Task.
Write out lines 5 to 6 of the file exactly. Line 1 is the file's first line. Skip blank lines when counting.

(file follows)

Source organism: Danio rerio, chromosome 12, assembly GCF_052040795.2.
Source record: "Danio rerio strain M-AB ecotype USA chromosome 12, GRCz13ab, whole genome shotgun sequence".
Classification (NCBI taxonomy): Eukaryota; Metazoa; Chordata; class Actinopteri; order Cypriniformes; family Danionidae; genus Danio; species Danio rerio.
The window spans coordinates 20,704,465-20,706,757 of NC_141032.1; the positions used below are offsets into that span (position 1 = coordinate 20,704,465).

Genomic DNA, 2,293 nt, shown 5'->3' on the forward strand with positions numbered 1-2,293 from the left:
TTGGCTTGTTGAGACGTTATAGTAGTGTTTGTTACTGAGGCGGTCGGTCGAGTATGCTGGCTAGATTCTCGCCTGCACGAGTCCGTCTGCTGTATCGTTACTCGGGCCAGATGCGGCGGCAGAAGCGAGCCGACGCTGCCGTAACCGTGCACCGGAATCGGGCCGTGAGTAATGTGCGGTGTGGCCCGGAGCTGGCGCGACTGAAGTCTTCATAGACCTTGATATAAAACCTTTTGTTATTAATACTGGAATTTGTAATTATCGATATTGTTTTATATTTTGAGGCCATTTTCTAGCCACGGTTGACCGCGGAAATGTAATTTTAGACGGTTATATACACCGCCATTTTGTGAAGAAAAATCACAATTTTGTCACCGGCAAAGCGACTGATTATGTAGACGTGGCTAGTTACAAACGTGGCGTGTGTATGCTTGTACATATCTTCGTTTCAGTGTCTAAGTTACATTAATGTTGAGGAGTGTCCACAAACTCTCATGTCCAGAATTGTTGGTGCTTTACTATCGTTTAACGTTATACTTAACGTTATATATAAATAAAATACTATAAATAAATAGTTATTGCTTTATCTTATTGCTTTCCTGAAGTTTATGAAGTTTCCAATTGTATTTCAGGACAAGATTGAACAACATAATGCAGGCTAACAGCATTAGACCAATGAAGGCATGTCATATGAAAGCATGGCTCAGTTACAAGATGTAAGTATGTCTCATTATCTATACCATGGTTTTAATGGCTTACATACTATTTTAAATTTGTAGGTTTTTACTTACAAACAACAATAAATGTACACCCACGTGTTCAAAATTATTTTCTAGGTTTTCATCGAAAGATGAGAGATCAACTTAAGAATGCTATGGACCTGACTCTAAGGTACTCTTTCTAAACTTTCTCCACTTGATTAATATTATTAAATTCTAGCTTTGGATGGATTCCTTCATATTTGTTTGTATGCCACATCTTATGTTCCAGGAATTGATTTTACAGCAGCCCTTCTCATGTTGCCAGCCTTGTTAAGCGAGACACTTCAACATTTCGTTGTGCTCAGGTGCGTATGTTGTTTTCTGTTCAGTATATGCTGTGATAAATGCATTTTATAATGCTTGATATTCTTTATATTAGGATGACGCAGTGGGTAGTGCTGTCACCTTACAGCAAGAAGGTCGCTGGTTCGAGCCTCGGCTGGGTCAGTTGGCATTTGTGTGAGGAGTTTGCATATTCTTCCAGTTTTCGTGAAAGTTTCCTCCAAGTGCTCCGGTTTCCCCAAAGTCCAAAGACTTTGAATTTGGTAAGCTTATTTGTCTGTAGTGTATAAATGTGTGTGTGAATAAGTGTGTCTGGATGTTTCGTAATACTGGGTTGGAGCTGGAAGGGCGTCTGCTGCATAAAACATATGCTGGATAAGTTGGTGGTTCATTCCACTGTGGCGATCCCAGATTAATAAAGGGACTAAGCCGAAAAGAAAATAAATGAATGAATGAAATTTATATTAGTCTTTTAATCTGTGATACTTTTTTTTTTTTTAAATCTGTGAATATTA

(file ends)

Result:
Genomic DNA, 2,293 nt, shown 5'->3' on the forward strand with positions numbered 1-2,293 from the left:
TTGGCTTGTTGAGACGTTATAGTAGTGTTTGTTACTGAGGCGGTCGGTCGAGTATGCTGGCTAGATTCTCGCCTGCACGAGTCCGTCTGCTGTATCGTTACTCGGGCCAGATGCGGCGGCAGAAGCGAGCCGACGCTGCCGTAACCGTGCACCGGAATCGGGCCGTGAGTAATGTGCGGTGTGGCCCGGAGCTGGCGCGACTGAAGTCTTCATAGACCTTGATATAAAACCTTTTGTTATTAATACTGGAATTTGTAATTATCGATATTGTTTTATATTTTGAGGCCATTTTCTAGCCACGGTTGACCGCGGAAATGTAATTTTAGACGGTTATATACACCGCCATTTTGTGAAGAAAAATCACAATTTTGTCACCGGCAAAGCGACTGATTATGTAGACGTGGCTAGTTACAAACGTGGCGTGTGTATGCTTGTACATATCTTCGTTTCAGTGTCTAAGTTACATTAATGTTGAGGAGTGTCCACAAACTCTCATGTCCAGAATTGTTGGTGCTTTACTATCGTTTAACGTTATACTTAACGTTATATATAAATAAAATACTATAAATAAATAGTTATTGCTTTATCTTATTGCTTTCCTGAAGTTTATGAAGTTTCCAATTGTATTTCAGGACAAGATTGAACAACATAATGCAGGCTAACAGCATTAGACCAATGAAGGCATGTCATATGAAAGCATGGCTCAGTTACAAGATGTAAGTATGTCTCATTATCTATACCATGGTTTTAATGGCTTACATACTATTTTAAATTTGTAGGTTTTTACTTACAAACAACAATAAATGTACACCCACGTGTTCAAAATTATTTTCTAGGTTTTCATCGAAAGATGAGAGATCAACTTAAGAATGCTATGGACCTGACTCTAAGGTACTCTTTCTAAACTTTCTCCACTTGATTAATATTATTAAATTCTAGCTTTGGATGGATTCCTTCATATTTGTTTGTATGCCACATCTTATGTTCCAGGAATTGATTTTACAGCAGCCCTTCTCATGTTGCCAGCCTTGTTAAGCGAGACACTTCAACATTTCGTTGTGCTCAGGTGCGTATGTTGTTTTCTGTTCAGTATATGCTGTGATAAATGCATTTTATAATGCTTGATATTCTTTATATTAGGATGACGCAGTGGGTAGTGCTGTCACCTTACAGCAAGAAGGTCGCTGGTTCGAGCCTCGGCTGGGTCAGTTGGCATTTGTGTGAGGAGTTTGCATATTCTTCCAGTTTTCGTGAAAGTTTCCTCCAAGTGCTCCGGTTTCCCCAAAGTCCAAAGACTTTGAATTTGGTAAGCTTATTTGTCTGTAGTGTATAAATGTGTGTGTGAATAAGTGTGTCTGGATGTTTCGTAATACTGGGTTGGAGCTGGAAGGGCGTCTGCTGCATAAAACATATGCTGGATAAGTTGGTGGTTCATTCCACTGTGGCGATCCCAGATTAATAAAGGGACTAAGCCGAAAAGAAAATAAATGAATGAATGAAATTTATATTAGTCTTTTAATCTGTGATACTTTTTTTTTTTTTAAATCTGTGAATATTA